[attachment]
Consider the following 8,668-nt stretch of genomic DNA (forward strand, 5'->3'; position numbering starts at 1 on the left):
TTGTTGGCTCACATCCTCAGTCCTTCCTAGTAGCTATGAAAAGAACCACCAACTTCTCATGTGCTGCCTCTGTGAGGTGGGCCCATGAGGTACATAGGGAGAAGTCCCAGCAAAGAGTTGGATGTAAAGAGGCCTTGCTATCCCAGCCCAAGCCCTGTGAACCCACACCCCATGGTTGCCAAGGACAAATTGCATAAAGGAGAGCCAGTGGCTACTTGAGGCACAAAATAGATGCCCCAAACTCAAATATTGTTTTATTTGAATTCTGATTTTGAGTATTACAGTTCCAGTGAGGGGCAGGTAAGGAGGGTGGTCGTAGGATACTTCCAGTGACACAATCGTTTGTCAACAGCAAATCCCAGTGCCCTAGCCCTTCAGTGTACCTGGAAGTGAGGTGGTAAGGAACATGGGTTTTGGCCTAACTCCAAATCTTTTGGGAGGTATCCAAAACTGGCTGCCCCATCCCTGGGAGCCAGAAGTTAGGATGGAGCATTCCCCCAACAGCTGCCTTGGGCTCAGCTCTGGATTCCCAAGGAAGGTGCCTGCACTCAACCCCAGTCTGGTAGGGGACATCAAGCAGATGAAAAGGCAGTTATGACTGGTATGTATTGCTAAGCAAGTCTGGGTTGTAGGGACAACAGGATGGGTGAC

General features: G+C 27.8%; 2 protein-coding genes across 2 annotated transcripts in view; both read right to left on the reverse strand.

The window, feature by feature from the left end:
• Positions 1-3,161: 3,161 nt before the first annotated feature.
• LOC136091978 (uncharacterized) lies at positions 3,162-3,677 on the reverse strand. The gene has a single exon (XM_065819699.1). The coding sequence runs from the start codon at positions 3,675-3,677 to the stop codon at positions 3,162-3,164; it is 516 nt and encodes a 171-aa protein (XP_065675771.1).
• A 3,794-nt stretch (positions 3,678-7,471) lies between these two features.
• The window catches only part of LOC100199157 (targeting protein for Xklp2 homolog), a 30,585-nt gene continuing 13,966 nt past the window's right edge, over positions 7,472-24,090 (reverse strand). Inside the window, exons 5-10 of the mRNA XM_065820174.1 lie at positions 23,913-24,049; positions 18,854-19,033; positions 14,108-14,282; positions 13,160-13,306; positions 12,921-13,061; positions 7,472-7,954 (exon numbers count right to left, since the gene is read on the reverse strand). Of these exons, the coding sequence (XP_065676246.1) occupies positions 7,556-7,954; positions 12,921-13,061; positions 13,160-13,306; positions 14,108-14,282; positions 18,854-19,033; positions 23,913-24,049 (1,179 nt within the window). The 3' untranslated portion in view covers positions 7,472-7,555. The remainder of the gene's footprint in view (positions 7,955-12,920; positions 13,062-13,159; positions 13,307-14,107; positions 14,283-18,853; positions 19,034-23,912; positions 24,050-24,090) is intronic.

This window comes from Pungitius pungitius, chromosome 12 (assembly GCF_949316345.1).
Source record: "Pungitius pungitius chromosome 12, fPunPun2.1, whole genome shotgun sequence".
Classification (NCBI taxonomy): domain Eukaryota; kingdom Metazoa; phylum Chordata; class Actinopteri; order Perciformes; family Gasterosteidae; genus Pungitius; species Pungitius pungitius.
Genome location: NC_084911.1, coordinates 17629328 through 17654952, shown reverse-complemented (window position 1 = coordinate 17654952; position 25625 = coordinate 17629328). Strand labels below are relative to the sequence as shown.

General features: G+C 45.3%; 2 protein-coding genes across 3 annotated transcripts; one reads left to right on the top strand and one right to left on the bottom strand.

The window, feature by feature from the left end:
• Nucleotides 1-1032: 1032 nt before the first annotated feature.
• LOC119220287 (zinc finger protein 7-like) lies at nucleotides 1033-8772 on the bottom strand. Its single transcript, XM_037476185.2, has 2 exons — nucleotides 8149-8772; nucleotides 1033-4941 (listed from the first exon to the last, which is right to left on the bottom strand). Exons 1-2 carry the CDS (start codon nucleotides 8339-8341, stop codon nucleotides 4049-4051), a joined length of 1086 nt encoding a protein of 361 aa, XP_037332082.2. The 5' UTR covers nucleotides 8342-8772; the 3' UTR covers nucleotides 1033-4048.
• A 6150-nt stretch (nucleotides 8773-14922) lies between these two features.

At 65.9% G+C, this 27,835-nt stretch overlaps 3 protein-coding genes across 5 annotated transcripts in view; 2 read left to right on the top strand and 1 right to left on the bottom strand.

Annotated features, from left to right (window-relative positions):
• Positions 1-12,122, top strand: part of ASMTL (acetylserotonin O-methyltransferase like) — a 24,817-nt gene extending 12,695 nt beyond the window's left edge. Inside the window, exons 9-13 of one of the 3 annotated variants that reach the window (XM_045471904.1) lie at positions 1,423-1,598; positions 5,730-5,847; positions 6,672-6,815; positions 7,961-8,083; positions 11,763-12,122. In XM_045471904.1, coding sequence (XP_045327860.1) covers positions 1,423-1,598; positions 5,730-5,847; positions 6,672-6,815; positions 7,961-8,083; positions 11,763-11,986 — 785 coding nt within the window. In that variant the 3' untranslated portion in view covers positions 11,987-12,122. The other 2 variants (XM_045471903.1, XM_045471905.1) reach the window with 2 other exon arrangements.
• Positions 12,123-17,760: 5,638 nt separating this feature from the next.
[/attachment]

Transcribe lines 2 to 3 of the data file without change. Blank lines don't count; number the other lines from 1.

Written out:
TTGTTGGCTCACATCCTCAGTCCTTCCTAGTAGCTATGAAAAGAACCACCAACTTCTCATGTGCTGCCTCTGTGAGGTGGGCCCATGAGGTACATAGGGAGAAGTCCCAGCAAAGAGTTGGATGTAAAGAGGCCTTGCTATCCCAGCCCAAGCCCTGTGAACCCACACCCCATGGTTGCCAAGGACAAATTGCATAAAGGAGAGCCAGTGGCTACTTGAGGCACAAAATAGATGCCCCAAACTCAAATATTGTTTTATTTGAATTCTGATTTTGAGTATTACAGTTCCAGTGAGGGGCAGGTAAGGAGGGTGGTCGTAGGATACTTCCAGTGACACAATCGTTTGTCAACAGCAAATCCCAGTGCCCTAGCCCTTCAGTGTACCTGGAAGTGAGGTGGTAAGGAACATGGGTTTTGGCCTAACTCCAAATCTTTTGGGAGGTATCCAAAACTGGCTGCCCCATCCCTGGGAGCCAGAAGTTAGGATGGAGCATTCCCCCAACAGCTGCCTTGGGCTCAGCTCTGGATTCCCAAGGAAGGTGCCTGCACTCAACCCCAGTCTGGTAGGGGACATCAAGCAGATGAAAAGGCAGTTATGACTGGTATGTATTGCTAAGCAAGTCTGGGTTGTAGGGACAACAGGATGGGTGAC

General features: G+C 27.8%; 2 protein-coding genes across 2 annotated transcripts in view; both read right to left on the reverse strand.